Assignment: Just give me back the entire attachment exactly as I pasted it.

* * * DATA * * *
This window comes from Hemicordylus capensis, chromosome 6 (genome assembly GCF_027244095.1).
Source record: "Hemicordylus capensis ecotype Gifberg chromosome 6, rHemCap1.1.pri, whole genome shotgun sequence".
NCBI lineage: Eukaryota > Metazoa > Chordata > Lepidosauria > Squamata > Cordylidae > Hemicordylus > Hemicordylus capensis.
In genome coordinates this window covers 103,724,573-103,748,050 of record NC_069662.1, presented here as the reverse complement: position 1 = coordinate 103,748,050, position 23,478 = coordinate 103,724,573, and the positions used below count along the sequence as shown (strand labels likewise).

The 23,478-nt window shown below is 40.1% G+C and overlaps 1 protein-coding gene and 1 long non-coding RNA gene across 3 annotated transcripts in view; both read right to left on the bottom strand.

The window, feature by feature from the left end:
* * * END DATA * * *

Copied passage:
This window comes from Hemicordylus capensis, chromosome 6 (genome assembly GCF_027244095.1).
Source record: "Hemicordylus capensis ecotype Gifberg chromosome 6, rHemCap1.1.pri, whole genome shotgun sequence".
NCBI lineage: Eukaryota > Metazoa > Chordata > Lepidosauria > Squamata > Cordylidae > Hemicordylus > Hemicordylus capensis.
In genome coordinates this window covers 103,724,573-103,748,050 of record NC_069662.1, presented here as the reverse complement: position 1 = coordinate 103,748,050, position 23,478 = coordinate 103,724,573, and the positions used below count along the sequence as shown (strand labels likewise).

The 23,478-nt window shown below is 40.1% G+C and overlaps 1 protein-coding gene and 1 long non-coding RNA gene across 3 annotated transcripts in view; both read right to left on the bottom strand.

The window, feature by feature from the left end: